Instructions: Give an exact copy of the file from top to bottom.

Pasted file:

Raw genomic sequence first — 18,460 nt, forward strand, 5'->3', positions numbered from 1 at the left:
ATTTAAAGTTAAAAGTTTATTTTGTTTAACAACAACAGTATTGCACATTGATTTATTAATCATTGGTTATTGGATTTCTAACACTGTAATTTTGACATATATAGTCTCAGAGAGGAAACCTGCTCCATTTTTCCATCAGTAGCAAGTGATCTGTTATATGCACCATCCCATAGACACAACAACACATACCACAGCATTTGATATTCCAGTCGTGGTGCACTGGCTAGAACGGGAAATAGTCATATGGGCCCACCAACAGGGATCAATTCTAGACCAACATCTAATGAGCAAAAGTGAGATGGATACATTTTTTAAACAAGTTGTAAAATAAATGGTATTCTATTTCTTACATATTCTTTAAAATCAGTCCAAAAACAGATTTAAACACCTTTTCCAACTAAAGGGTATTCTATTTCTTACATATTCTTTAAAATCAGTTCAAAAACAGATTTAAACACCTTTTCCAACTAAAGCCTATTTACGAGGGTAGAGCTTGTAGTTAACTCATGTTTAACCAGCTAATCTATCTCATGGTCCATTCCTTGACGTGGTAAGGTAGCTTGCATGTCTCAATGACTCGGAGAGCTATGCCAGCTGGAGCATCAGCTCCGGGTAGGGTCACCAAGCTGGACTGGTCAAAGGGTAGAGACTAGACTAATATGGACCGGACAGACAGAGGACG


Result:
Raw genomic sequence first — 18,460 nt, forward strand, 5'->3', positions numbered from 1 at the left:
ATTTAAAGTTAAAAGTTTATTTTGTTTAACAACAACAGTATTGCACATTGATTTATTAATCATTGGTTATTGGATTTCTAACACTGTAATTTTGACATATATAGTCTCAGAGAGGAAACCTGCTCCATTTTTCCATCAGTAGCAAGTGATCTGTTATATGCACCATCCCATAGACACAACAACACATACCACAGCATTTGATATTCCAGTCGTGGTGCACTGGCTAGAACGGGAAATAGTCATATGGGCCCACCAACAGGGATCAATTCTAGACCAACATCTAATGAGCAAAAGTGAGATGGATACATTTTTTAAACAAGTTGTAAAATAAATGGTATTCTATTTCTTACATATTCTTTAAAATCAGTCCAAAAACAGATTTAAACACCTTTTCCAACTAAAGGGTATTCTATTTCTTACATATTCTTTAAAATCAGTTCAAAAACAGATTTAAACACCTTTTCCAACTAAAGCCTATTTACGAGGGTAGAGCTTGTAGTTAACTCATGTTTAACCAGCTAATCTATCTCATGGTCCATTCCTTGACGTGGTAAGGTAGCTTGCATGTCTCAATGACTCGGAGAGCTATGCCAGCTGGAGCATCAGCTCCGGGTAGGGTCACCAAGCTGGACTGGTCAAAGGGTAGAGACTAGACTAATATGGACCGGACAGACAGAGGACG